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Gender Bias Expressed In Women's Literature

2316 words - 9 pages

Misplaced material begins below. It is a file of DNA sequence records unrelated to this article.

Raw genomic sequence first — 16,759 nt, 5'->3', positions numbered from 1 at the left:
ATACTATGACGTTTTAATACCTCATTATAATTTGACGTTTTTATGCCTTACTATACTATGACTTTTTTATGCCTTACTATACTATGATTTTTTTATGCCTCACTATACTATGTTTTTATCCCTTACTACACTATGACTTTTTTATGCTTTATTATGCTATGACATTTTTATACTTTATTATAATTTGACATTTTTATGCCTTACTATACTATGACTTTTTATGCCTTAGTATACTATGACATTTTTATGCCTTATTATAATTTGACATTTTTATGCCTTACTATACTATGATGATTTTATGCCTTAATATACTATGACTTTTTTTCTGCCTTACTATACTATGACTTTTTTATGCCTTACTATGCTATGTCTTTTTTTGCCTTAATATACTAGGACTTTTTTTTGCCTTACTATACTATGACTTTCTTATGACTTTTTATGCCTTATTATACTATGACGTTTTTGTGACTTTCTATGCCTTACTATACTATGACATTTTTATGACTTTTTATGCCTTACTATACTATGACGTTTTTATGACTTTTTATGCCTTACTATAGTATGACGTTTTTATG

Gender Bias Expressed in Women's Literature"The day will come when men will recognize woman as his peer, not only at the fireside, but in councils of the nation. Then, and not until then, will there be the perfect comradeship, the ideal union between the sexes that shall result in the highest development of the race." --Susan B. Anthony ( history there has been an unwritten law of gender roles. Society has rooted the idea that women are subservient to men. It has only been in the past one hundred years that some women have started to have the same rights as men. Women have fought for rights that establish the same social, economic, and political status that men have. Though many countries have started considering women as equals, such as the United States, Canada, and Europe, there are still many parts of the world, such as India Africa, and Latin America where women are still considered subservient to men. Although women in the "Westernized" world have gained significant legal rights, many people believe that women still do not have complete political, economic, and social equality. The pieces of literature that I will discuss show how women have certain roles assigned to them and some of the literature shows how women were able to rise above their "so called" place in society.In Western Europe, Sidonie Colette addresses the issue of gender inequality in her short story "The Other Wife." The dominance of the male over the female is acted out in a public restaurant. Throughout the entire story we can see that Marc, the husband, tries to take control of the situation in the restaurant. He does this by tightening his grip on Alice's (his new wife) arm, choosing where to sit, ordering their food, and leading the conversation. Colette symbolizes independence through the ex wife. The ex-wife shows power by sitting alone, smoking a cigarette and looking as calm and composed as can be as to say that she doesn't need a man to validate her as a woman. By the end of the evening Alice is wondering what more could there possibly be than the relationship with Marc. We see that Marc likes to be in control of things and it seems that the ex-wife wanted to have a say so in what went on, so it did not work out between them. Alice seems to like Marc taking control of every situation, but the end of the story leaves us with the feeling that she to may now be questioning his "authority". He divorced his ex wife because she was being "difficult" (Colette 526). She didn't make him the center of her universe. He much rather divorce than have his wife question his authority. Once again this story showed the unequal treatment between men and women. The man believes that the woman should be subservient to his wishes and whims. The ex-wife though provides a ray of hope in the fight against this type of behavior.In North America, Anne Hebert's "The Thin Girl" is a poem about the eating disorder, anorexia nervosa. The poem speaks about how girls...

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